raviney

ravine

[ruh-veen]
noun
a narrow steep-sided valley commonly eroded by running water.

Origin:
1400–50; late Middle English < Middle French: torrent, Old French: a violent rushing; see raven2

raviney, adjective
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World English Dictionary
ravine (rəˈviːn)
 
n
a deep narrow steep-sided valley, esp one formed by the action of running water
 
[C15: from Old French: torrent, from Latin rapīna robbery, influenced by Latin rapidusrapid, both from rapere to snatch]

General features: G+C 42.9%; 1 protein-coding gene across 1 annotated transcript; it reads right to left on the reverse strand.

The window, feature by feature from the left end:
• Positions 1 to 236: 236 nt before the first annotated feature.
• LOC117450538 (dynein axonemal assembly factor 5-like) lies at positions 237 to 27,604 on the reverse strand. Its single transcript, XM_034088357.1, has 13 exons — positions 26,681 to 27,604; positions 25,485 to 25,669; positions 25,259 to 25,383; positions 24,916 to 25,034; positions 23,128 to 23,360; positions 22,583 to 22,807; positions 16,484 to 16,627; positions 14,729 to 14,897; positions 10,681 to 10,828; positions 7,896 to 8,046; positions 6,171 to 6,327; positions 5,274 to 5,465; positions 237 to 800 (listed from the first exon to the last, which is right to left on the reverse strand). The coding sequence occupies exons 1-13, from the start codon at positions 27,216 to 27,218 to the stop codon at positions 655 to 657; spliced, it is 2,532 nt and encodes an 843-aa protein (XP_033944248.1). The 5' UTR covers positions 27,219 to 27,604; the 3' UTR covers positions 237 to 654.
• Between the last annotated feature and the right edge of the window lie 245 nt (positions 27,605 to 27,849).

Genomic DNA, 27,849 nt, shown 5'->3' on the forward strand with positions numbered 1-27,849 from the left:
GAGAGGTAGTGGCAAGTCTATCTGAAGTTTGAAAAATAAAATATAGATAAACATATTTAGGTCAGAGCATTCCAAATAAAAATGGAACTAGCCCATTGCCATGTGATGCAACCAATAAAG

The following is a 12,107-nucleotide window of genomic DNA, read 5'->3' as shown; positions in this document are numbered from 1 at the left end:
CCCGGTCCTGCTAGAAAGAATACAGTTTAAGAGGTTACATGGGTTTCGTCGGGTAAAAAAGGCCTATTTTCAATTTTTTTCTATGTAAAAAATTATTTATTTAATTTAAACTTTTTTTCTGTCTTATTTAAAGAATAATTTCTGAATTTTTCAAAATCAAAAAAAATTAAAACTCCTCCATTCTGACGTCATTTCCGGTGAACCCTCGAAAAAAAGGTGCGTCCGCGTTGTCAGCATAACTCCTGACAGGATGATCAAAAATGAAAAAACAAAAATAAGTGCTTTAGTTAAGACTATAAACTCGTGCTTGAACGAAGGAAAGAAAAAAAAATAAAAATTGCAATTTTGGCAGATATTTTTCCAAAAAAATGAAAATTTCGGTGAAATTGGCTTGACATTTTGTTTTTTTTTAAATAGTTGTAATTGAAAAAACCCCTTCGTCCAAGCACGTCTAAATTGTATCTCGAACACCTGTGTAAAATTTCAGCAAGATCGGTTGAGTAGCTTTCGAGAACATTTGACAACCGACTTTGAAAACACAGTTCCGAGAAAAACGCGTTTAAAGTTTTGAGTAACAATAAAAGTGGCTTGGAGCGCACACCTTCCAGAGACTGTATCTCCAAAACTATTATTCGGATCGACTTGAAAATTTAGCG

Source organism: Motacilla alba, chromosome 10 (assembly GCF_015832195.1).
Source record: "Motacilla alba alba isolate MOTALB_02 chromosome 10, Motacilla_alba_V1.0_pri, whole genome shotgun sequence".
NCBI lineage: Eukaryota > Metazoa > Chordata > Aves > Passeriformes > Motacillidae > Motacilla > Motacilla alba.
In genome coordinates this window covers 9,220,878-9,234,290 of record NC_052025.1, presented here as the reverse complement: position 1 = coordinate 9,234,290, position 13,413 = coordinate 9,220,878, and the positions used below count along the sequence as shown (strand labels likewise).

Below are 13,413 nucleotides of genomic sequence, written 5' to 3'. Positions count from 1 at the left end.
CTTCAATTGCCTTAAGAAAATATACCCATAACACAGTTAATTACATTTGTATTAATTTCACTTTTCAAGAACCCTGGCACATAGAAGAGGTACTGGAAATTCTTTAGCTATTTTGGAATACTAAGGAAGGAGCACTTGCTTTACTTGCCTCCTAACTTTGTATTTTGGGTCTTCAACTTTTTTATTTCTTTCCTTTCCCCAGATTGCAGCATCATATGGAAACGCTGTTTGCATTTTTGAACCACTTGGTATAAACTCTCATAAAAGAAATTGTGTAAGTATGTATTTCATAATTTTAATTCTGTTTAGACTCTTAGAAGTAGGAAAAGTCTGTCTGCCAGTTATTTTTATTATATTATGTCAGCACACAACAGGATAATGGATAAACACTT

Collins English Dictionary - Complete & Unabridged 10th Edition
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Etymonline
Word Origin & History

ravine
1760, "deep gorge," from Fr. ravin "a gully" (1690, from O.Fr. raviner "to hollow out"), and from Fr. ravine "violent rush of water, gully," from O.Fr. ravine "violent rush, robbery, rapine," both ult. from L. rapina (see rapine); sense influenced by L. rapidus "rapid." M.E.
ravine meant "booty, plunder, robbery" from c.1350-1500. Cf. ravening.
Online Etymology Dictionary, © 2010 Douglas Harper
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